Rule 4(4) obligates a social media company to deploy proactive mechanisms to ensure prevention of live streaming of any content with regards to, amongst other things, ‘hate speech’ and ‘defamation.’ It should be noted that ‘hate speech’ and ‘defamation’ are both defined and considered as offences under PECA as well as the Pakistan Penal Code, 1860 (‘PPC’). It is also posited that determination of both these offences require a thorough investigation and a trial under both of these laws. It is submitted that if a trial and investigation is necessary to determine these offences then it would be nearly impossible for social media companies to ‘proactively’ prevent their live streaming. Additionally, social media companies already take down such material based on their community guidelines which cover areas such as public safety, hate speech and terrorist content. For instance, during the Christchurch terrorist attack, while Facebook was unable to take down the livestream as it was happening, AI technology and community guidelines were used to remove all instances of the video from the platform within hours of the incident. However, the Rules propose an unnecessary burden on social media companies and if any content is hastily removed as being hateful or defamatory, without a proper determination or investigation, then not only would such removal implicate the person who produced or transmitted such content (given these are penal offences under PECA & PPC) but also condemn them unheard. Even otherwise, hate speech and defamation are entirely contextual determinations, where the illegality of material is dependent on its impact. Impact on viewers is impossible for an automated system to assess, particularly before or during the material is being shared.
It is also noted that Rule 4(4) is in conflict with Section 38(5) of PECA, which expressly rejects imposition of any obligation on intermediaries or service providers to proactively monitor or filter material or content hosted, transmitted or made available on their platforms.
- It is suggested that discussions be held amongst all stakeholders to determine clear and precise meanings of the following terms:
- Fundamental Values of the State of Pakistan
- Religious, cultural and ethical sensitivities of Pakistan
- National Security
- Fake News
- National Security
- Use alternate methods of countering hateful, extremist and speech through investment in independent fact-checking bodies, funds for organisations developing counter-speech against organisations tackling online speech against women, gender, religious and ethnic minorities.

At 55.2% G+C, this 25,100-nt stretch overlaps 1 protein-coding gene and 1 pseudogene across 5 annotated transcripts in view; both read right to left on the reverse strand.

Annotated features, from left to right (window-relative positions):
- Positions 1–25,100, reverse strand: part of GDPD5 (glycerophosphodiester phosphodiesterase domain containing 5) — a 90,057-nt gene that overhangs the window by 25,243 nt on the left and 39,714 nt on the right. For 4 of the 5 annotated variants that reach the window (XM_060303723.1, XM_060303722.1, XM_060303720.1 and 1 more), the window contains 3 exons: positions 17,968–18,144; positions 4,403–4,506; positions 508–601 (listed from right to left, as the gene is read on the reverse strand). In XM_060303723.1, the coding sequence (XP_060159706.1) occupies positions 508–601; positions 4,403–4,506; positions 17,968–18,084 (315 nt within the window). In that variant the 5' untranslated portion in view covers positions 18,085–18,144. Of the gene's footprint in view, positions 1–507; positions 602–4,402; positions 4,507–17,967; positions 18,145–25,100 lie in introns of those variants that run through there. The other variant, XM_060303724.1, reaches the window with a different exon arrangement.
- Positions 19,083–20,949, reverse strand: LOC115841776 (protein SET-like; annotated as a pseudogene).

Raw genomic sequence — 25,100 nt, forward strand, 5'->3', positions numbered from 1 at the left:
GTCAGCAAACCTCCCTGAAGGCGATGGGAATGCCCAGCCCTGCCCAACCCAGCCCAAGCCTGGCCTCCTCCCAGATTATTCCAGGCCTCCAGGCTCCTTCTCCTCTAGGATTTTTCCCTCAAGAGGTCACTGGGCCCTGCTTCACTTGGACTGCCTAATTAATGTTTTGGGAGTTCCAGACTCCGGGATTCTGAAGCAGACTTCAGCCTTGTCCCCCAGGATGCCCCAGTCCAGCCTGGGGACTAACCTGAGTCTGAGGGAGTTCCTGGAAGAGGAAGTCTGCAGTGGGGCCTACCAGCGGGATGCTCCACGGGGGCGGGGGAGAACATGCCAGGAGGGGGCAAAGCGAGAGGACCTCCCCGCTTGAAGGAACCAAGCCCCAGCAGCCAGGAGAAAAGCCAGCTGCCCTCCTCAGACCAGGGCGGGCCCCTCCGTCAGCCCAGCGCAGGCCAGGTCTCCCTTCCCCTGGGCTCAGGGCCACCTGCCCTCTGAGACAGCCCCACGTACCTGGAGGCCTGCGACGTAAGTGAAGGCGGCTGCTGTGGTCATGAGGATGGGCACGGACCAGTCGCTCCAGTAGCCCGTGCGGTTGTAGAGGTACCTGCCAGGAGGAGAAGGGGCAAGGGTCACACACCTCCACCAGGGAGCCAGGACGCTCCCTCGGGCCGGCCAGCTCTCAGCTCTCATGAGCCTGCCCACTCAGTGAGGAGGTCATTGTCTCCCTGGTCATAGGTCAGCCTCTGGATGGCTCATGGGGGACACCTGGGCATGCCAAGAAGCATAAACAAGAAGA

- Formulate clear components of ‘active or vocal opposition’ to ensure it cannot be used to silence dissenting opinions.
- Omit Rule 4(4) as it violates Section 38 (5) of PECA.
- Content constituting ‘hate speech’ and ‘defamation’ should not be removed without a proper investigation.
4: Violates and Unreasonably restricts Fundamental Rights:
The Rules, as they stand, pose a serious danger to fundamental rights in the country. In particular, the breadth of the Rules’s restrictions, and the intrusive requirements that they place on social media platforms, would severely threaten online freedom of expression, right to privacy and information.
It is submitted that Rule 4 is a blatant violation of Article 19 (freedom of speech, etc.) of the Constitution. It exceeds the boundaries of permissible restrictions within the meaning of Article 19, lacks the necessary attributes of reasonableness and is extremely vague in nature. Article 19 states that restrictions on freedom of expression must be “reasonable” under the circumstances, and must be in aid of one of the legitimate state interests stated therein (“in the interests of the glory of Islam, integrity, security, or defence of Pakistan…”). The Rules, however, require all social media companies to remove or block online content if it is, among other things, in “contravention of instructions of the National Coordinator.” It is to be noted that deletion of data on the instructions of the National Coordinator does not fall under the permissible restrictions of Article 19 as it is an arbitrary criteria for the restriction of fundamental rights. Furthermore, a restriction on freedom of speech may only be placed in accordance with ‘law’ and an instruction passed by the National Coordinator does not qualify as law within the meaning of Article 19.